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If you're wondering why people always seem to be talking about racism lately, here's an explainer.

"Black lives matter. It's OK. We do matter. You don't matter any less."

If you're wondering why people always seem to be talking about racism lately, here's an explainer.

We're still talking about racism.

It's been over a year since a nation long at odds over racial tensions erupted with the molten hot feelings on both sides coming to a head in Ferguson, Missouri, when Michael Brown was shot and killed by officer Darren Wilson.

Yes, we're still talking about it.

The conversation hasn't cooled; no glassy obsidian aftermath has worn smooth with the sands of time. Instead, it continues to bubble and simmer, promising to overflow at each next inflection point. Those inflection points are going to be many because we still have a nation made up of thousands of municipalities, many unfair in their own ways and to varying degrees. And with a world still divided on the value of black lives and the appropriate measure of force and punishment for even tiny malfeasances, Eric Garners and Sandra Blands will continue to surface. Knee-jerk reactions, outdated training, and the safety of knowing how very rarely officers will be punished almost ensure it.


"Why are we still talking about racism?" one might exasperatedly say.

Because we're not done having this conversation. Because we haven't all learned from it yet. Because the conversation hasn't turned into action in the form of police reforms and criminal justice reforms — in a few forward thinking places, maybe, but not at all in the sweeping way it would take to prevent injustices from being so prevalent.

We all feel a lot at stake when we talk about racism.

That conversation may feel threatening at times. That doesn't mean the answer is to not have it. Like an ancient volcanic lava cesspool that's in need of a good purge, this topic will keep coming to the surface until we finally get it right or until it wipes us all out.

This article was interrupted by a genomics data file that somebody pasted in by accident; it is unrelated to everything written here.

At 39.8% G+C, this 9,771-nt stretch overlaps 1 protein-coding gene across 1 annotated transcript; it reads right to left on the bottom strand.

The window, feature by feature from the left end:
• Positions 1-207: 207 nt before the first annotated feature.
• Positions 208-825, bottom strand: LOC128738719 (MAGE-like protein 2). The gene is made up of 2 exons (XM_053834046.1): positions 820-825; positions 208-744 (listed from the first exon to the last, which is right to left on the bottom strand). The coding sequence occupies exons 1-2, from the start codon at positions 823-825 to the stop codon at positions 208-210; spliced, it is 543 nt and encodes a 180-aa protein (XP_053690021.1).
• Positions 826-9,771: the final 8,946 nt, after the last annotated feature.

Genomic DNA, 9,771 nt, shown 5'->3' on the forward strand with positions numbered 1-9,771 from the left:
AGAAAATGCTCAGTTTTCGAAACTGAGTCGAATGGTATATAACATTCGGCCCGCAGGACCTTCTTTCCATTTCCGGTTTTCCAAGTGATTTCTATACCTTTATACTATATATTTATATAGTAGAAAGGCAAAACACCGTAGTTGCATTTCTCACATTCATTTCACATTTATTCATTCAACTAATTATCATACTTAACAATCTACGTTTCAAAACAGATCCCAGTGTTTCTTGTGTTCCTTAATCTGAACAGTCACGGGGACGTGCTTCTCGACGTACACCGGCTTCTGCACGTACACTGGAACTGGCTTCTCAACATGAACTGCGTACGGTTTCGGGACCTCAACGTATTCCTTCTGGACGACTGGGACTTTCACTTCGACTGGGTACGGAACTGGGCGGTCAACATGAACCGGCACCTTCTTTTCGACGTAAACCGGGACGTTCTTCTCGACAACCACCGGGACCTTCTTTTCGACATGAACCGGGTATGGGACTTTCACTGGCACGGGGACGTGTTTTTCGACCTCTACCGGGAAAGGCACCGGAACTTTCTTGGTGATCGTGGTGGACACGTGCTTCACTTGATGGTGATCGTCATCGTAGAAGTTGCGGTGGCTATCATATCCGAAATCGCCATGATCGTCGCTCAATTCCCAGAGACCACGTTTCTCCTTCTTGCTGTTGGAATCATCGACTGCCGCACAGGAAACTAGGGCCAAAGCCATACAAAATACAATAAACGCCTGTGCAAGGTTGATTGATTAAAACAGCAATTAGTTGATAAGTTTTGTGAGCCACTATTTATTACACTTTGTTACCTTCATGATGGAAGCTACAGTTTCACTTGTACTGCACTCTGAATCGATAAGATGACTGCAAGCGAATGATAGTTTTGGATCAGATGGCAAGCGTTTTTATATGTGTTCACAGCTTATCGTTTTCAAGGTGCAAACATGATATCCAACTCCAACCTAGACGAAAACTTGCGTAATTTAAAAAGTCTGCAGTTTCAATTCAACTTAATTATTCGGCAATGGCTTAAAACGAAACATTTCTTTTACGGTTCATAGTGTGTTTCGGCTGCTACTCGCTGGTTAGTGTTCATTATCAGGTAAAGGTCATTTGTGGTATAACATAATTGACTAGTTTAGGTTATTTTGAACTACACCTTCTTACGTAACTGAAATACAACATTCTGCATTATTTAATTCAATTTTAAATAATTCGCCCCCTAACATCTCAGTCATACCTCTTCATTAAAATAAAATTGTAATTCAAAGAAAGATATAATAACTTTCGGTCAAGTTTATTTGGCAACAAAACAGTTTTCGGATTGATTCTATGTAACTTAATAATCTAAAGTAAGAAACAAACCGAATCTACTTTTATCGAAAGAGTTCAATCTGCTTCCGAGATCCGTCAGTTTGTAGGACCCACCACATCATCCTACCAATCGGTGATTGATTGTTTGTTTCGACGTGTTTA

Can we calm the fiery cauldron in some way?

Part of quelling the vitriol that heats everything up so much is learning to really listen. If we can do that, we can perhaps start to manage the escalating heat and pressure and develop a strategy that allows everyone to feel safe again.

Are we ready? Because this video on why we're still talking about racism is ready to reach us, if we let it. And if you think we could use more (constructive) conversation, not less, consider sharing with your friends, too.

Welp, the two skateboarding events added to the Olympics this year have wrapped up for the women's teams, and the results are historic in more ways than one.

Japan's Kokona Hiraki, age 12, just won the silver medal in women's park skateboarding, making her Japan's youngest Olympic medalist ever. Great Britain's Sky Brown, who was 12 when she qualified for the Tokyo Olympics and is now 13, won the bronze, making her Great Britain's youngest medalist ever. And those two medal wins mean that two-thirds of the six medalists in the two women's skateboarding events are age 13 or younger. (The gold and silver medalists in women's street skateboarding, Japan's Momiji Nishiya and Brazil's Rayssa Leal, are also 13.)

That's mind-blowing.

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